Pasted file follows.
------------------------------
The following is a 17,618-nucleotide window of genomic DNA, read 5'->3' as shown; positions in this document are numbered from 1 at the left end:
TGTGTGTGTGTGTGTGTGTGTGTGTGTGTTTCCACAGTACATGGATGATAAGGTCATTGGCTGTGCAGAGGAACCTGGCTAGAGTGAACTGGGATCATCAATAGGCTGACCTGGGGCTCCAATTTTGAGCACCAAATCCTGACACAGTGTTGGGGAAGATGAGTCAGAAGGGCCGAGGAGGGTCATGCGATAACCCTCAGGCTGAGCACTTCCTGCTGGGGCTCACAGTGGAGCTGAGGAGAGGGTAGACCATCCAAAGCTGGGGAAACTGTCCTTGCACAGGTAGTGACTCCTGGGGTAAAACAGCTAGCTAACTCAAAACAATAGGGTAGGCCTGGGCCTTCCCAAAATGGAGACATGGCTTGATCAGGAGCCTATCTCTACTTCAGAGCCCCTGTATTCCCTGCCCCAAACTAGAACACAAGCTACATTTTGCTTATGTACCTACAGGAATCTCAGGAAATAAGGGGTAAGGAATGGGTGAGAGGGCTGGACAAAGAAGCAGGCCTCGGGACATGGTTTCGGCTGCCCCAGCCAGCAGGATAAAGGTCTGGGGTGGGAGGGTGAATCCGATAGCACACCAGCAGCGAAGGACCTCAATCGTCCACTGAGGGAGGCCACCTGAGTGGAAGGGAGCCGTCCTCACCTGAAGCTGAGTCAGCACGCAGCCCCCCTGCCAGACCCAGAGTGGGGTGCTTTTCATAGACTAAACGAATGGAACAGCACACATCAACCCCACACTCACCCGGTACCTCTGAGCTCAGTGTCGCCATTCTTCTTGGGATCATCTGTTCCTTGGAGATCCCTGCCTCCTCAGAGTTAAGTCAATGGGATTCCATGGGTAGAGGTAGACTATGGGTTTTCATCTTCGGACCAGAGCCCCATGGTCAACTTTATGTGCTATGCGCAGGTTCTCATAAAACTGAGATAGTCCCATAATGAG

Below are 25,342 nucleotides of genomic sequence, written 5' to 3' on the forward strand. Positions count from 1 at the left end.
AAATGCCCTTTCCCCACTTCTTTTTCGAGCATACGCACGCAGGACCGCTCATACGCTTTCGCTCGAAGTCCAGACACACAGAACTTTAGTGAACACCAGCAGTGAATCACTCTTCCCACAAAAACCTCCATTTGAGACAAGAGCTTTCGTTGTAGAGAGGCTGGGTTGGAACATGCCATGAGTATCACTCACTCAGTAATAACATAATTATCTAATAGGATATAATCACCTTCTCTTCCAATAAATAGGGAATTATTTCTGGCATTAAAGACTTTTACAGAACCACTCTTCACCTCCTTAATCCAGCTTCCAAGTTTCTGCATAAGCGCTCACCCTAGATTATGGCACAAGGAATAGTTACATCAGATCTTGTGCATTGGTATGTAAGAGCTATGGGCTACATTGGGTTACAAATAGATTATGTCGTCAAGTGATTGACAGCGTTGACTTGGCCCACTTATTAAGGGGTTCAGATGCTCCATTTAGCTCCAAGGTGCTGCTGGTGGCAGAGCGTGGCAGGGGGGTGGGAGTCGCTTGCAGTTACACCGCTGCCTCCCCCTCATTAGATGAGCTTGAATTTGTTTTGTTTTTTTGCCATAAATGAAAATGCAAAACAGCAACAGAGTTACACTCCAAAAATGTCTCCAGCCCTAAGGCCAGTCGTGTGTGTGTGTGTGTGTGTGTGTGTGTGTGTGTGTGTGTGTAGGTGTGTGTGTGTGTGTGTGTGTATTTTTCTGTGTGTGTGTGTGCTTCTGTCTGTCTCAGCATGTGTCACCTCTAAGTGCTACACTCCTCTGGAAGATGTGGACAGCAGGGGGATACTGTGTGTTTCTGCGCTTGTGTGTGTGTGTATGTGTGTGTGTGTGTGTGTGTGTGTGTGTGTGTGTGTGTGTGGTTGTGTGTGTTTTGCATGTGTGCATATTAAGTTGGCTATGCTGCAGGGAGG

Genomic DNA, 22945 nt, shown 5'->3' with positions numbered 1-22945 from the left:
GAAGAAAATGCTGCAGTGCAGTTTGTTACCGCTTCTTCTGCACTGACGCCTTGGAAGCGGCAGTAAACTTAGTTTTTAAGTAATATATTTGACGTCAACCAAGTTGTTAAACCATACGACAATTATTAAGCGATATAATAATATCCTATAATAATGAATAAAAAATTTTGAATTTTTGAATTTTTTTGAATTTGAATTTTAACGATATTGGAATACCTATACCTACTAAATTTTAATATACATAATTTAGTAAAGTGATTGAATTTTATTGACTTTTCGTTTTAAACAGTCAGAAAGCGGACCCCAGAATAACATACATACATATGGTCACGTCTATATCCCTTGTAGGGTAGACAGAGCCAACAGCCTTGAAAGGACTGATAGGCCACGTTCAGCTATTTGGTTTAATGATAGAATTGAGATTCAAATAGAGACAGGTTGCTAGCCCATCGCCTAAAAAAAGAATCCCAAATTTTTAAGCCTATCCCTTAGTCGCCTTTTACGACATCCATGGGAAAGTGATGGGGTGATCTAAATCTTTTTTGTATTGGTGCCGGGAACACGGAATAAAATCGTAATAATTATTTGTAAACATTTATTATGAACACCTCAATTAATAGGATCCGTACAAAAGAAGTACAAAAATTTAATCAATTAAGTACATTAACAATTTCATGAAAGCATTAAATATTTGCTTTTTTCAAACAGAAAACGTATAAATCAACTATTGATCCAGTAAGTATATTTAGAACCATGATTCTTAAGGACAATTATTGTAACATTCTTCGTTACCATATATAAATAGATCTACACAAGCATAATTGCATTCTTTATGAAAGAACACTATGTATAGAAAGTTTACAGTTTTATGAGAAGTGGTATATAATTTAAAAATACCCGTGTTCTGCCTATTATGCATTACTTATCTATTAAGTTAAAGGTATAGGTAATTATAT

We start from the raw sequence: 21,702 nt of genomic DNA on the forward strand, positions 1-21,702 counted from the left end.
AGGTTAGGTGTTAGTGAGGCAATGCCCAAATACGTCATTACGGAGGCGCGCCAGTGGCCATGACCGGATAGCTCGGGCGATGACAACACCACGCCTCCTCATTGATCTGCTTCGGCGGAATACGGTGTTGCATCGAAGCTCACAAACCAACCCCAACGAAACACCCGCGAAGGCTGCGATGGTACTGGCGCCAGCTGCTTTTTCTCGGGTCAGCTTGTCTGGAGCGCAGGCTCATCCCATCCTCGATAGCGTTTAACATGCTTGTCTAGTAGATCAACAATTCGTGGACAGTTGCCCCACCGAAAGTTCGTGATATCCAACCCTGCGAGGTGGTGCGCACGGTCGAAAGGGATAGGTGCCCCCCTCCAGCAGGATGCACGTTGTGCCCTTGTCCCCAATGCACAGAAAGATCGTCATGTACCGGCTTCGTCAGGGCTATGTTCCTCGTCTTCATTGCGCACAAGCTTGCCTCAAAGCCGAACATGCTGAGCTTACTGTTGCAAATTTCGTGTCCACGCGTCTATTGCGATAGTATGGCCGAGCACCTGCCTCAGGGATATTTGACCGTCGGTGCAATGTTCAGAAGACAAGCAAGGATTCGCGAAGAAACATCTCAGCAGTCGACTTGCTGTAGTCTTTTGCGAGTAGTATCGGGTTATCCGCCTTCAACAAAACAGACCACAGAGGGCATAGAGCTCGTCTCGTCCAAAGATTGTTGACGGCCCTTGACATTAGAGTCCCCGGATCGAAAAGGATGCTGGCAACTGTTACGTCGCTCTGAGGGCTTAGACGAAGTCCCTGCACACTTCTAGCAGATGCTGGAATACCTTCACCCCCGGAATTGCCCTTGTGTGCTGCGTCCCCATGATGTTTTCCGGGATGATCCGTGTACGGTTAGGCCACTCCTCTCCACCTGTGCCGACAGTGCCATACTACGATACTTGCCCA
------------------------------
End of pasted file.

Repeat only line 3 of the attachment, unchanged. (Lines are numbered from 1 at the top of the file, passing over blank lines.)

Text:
Below are 25,342 nucleotides of genomic sequence, written 5' to 3' on the forward strand. Positions count from 1 at the left end.